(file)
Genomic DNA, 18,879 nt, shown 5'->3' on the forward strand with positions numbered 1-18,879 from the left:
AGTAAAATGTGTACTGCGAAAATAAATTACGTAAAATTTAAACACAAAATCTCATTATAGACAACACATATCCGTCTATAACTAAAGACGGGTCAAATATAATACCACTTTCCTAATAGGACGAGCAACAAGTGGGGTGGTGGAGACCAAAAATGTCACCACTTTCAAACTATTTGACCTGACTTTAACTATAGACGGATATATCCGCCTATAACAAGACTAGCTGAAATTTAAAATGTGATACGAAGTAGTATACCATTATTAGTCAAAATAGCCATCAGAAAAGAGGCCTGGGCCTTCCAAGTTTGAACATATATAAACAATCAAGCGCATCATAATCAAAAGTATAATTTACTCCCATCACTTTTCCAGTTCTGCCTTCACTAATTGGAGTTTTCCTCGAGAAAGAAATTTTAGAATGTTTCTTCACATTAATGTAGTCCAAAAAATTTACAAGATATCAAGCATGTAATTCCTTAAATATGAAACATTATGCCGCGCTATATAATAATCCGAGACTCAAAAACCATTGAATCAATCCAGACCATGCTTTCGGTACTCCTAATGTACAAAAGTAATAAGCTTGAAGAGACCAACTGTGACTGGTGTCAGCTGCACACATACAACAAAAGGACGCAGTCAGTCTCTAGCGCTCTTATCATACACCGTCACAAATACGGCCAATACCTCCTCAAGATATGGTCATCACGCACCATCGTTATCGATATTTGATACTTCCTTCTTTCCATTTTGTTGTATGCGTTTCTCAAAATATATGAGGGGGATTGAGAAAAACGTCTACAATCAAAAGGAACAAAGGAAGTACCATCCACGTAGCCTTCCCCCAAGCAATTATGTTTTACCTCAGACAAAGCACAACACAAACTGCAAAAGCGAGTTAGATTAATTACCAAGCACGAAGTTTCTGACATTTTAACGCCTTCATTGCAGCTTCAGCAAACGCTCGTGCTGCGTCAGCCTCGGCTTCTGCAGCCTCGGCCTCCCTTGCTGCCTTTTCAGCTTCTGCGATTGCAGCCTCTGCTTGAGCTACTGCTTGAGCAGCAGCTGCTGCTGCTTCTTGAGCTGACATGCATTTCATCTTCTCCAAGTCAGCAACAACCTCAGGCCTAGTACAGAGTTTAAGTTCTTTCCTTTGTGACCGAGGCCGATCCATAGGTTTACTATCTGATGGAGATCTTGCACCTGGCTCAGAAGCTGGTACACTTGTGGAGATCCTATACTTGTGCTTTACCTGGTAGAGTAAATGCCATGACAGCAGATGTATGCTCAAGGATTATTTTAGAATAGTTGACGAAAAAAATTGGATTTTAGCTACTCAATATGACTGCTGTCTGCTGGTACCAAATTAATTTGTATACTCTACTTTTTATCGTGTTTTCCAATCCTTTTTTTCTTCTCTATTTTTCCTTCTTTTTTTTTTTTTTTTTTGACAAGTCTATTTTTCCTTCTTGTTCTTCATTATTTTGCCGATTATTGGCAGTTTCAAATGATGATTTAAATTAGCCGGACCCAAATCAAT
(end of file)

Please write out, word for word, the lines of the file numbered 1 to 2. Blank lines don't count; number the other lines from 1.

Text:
Genomic DNA, 18,879 nt, shown 5'->3' on the forward strand with positions numbered 1-18,879 from the left:
AGTAAAATGTGTACTGCGAAAATAAATTACGTAAAATTTAAACACAAAATCTCATTATAGACAACACATATCCGTCTATAACTAAAGACGGGTCAAATATAATACCACTTTCCTAATAGGACGAGCAACAAGTGGGGTGGTGGAGACCAAAAATGTCACCACTTTCAAACTATTTGACCTGACTTTAACTATAGACGGATATATCCGCCTATAACAAGACTAGCTGAAATTTAAAATGTGATACGAAGTAGTATACCATTATTAGTCAAAATAGCCATCAGAAAAGAGGCCTGGGCCTTCCAAGTTTGAACATATATAAACAATCAAGCGCATCATAATCAAAAGTATAATTTACTCCCATCACTTTTCCAGTTCTGCCTTCACTAATTGGAGTTTTCCTCGAGAAAGAAATTTTAGAATGTTTCTTCACATTAATGTAGTCCAAAAAATTTACAAGATATCAAGCATGTAATTCCTTAAATATGAAACATTATGCCGCGCTATATAATAATCCGAGACTCAAAAACCATTGAATCAATCCAGACCATGCTTTCGGTACTCCTAATGTACAAAAGTAATAAGCTTGAAGAGACCAACTGTGACTGGTGTCAGCTGCACACATACAACAAAAGGACGCAGTCAGTCTCTAGCGCTCTTATCATACACCGTCACAAATACGGCCAATACCTCCTCAAGATATGGTCATCACGCACCATCGTTATCGATATTTGATACTTCCTTCTTTCCATTTTGTTGTATGCGTTTCTCAAAATATATGAGGGGGATTGAGAAAAACGTCTACAATCAAAAGGAACAAAGGAAGTACCATCCACGTAGCCTTCCCCCAAGCAATTATGTTTTACCTCAGACAAAGCACAACACAAACTGCAAAAGCGAGTTAGATTAATTACCAAGCACGAAGTTTCTGACATTTTAACGCCTTCATTGCAGCTTCAGCAAACGCTCGTGCTGCGTCAGCCTCGGCTTCTGCAGCCTCGGCCTCCCTTGCTGCCTTTTCAGCTTCTGCGATTGCAGCCTCTGCTTGAGCTACTGCTTGAGCAGCAGCTGCTGCTGCTTCTTGAGCTGACATGCATTTCATCTTCTCCAAGTCAGCAACAACCTCAGGCCTAGTACAGAGTTTAAGTTCTTTCCTTTGTGACCGAGGCCGATCCATAGGTTTACTATCTGATGGAGATCTTGCACCTGGCTCAGAAGCTGGTACACTTGTGGAGATCCTATACTTGTGCTTTACCTGGTAGAGTAAATGCCATGACAGCAGATGTATGCTCAAGGATTATTTTAGAATAGTTGACGAAAAAAATTGGATTTTAGCTACTCAATATGACTGCTGTCTGCTGGTACCAAATTAATTTGTATACTCTACTTTTTATCGTGTTTTCCAATCCTTTTTTTCTTCTCTATTTTTCCTTCTTTTTTTTTTTTTTTTTTGACAAGTCTATTTTTCCTTCTTGTTCTTCATTATTTTGCCGATTATTGGCAGTTTCAAATGATGATTTAAATTAGCCGGACCCAAATCAAT